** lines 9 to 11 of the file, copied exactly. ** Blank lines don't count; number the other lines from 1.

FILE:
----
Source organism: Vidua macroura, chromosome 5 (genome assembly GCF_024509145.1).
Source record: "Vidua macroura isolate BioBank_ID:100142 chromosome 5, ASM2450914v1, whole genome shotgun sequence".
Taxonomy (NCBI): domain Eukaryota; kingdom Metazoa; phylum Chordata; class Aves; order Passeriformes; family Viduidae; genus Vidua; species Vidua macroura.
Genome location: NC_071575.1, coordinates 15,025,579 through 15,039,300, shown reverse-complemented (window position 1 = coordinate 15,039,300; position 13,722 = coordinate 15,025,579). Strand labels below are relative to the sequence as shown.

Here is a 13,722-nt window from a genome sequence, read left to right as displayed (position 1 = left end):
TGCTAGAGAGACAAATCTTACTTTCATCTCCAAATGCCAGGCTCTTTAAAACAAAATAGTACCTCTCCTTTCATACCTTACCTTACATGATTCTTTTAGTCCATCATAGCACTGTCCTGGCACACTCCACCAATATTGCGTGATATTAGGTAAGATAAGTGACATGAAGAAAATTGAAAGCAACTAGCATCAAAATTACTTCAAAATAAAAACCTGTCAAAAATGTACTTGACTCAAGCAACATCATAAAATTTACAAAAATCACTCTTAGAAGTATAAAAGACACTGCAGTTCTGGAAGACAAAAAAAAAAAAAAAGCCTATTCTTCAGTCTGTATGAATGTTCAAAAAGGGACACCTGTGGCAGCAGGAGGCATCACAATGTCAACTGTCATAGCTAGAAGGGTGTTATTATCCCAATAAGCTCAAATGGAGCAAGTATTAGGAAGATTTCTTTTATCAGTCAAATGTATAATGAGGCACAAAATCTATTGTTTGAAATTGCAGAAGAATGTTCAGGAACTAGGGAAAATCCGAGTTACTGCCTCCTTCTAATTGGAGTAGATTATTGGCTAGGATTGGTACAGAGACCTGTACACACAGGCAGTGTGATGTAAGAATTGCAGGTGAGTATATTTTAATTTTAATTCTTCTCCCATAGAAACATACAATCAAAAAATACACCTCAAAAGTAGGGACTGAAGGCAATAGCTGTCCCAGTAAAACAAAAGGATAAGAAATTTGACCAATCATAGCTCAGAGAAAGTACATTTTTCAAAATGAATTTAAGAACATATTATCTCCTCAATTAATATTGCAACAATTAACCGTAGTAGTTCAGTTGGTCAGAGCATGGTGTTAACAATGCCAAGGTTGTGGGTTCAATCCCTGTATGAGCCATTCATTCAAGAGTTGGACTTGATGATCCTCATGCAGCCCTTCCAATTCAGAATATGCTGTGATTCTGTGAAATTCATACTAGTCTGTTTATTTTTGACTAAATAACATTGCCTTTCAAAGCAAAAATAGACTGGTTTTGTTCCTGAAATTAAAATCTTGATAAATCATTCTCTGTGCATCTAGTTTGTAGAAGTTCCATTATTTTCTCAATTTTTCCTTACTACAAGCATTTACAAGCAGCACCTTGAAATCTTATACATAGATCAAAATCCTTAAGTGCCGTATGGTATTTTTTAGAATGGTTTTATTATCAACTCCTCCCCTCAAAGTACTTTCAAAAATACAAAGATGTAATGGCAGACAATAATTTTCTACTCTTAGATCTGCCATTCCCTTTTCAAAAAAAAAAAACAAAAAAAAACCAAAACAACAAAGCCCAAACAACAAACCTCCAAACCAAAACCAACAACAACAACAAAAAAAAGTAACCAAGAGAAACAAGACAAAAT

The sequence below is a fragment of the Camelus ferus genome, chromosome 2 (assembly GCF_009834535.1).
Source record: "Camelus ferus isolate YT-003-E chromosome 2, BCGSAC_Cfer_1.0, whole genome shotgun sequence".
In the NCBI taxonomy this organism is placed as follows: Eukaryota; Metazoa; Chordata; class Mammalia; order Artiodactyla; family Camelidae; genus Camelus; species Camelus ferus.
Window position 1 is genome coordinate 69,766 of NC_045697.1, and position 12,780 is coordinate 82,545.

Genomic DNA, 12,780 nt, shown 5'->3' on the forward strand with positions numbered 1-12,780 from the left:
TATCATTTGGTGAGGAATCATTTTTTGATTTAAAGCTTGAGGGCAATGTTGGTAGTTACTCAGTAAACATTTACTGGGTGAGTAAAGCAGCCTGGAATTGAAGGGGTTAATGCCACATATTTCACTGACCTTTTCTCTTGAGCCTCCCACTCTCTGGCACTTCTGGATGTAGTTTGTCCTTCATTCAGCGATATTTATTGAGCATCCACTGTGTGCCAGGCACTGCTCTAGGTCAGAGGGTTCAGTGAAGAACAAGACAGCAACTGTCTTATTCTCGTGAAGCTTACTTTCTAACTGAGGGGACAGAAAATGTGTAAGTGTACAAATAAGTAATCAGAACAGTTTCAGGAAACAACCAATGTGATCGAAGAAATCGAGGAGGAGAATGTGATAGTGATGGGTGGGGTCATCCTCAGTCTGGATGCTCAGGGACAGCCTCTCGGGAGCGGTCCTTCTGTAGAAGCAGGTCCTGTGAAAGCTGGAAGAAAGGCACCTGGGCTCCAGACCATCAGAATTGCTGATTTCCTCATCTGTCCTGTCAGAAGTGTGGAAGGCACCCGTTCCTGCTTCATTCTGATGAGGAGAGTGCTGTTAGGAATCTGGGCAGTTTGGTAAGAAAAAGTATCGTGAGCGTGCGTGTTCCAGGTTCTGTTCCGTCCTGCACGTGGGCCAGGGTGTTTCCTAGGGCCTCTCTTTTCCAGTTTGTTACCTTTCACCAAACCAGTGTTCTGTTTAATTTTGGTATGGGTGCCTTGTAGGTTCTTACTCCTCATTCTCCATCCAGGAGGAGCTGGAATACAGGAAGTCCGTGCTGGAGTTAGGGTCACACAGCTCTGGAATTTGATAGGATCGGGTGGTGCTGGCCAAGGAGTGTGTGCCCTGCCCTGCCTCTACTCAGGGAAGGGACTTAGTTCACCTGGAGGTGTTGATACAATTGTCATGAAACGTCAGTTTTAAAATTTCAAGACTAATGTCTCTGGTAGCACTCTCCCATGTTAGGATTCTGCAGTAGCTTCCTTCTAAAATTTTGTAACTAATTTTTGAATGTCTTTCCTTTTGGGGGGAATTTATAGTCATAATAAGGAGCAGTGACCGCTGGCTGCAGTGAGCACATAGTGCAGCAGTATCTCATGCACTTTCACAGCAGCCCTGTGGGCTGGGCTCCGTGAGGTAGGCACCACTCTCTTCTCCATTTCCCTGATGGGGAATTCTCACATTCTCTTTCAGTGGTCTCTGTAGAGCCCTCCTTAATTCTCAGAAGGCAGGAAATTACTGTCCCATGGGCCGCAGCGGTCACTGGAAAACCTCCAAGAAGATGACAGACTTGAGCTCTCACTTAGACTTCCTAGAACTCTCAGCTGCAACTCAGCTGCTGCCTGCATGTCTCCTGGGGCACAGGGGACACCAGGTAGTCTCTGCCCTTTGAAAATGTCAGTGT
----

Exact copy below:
In the NCBI taxonomy this organism is placed as follows: Eukaryota; Metazoa; Chordata; class Mammalia; order Artiodactyla; family Camelidae; genus Camelus; species Camelus ferus.
Window position 1 is genome coordinate 69,766 of NC_045697.1, and position 12,780 is coordinate 82,545.

Genomic DNA, 12,780 nt, shown 5'->3' on the forward strand with positions numbered 1-12,780 from the left: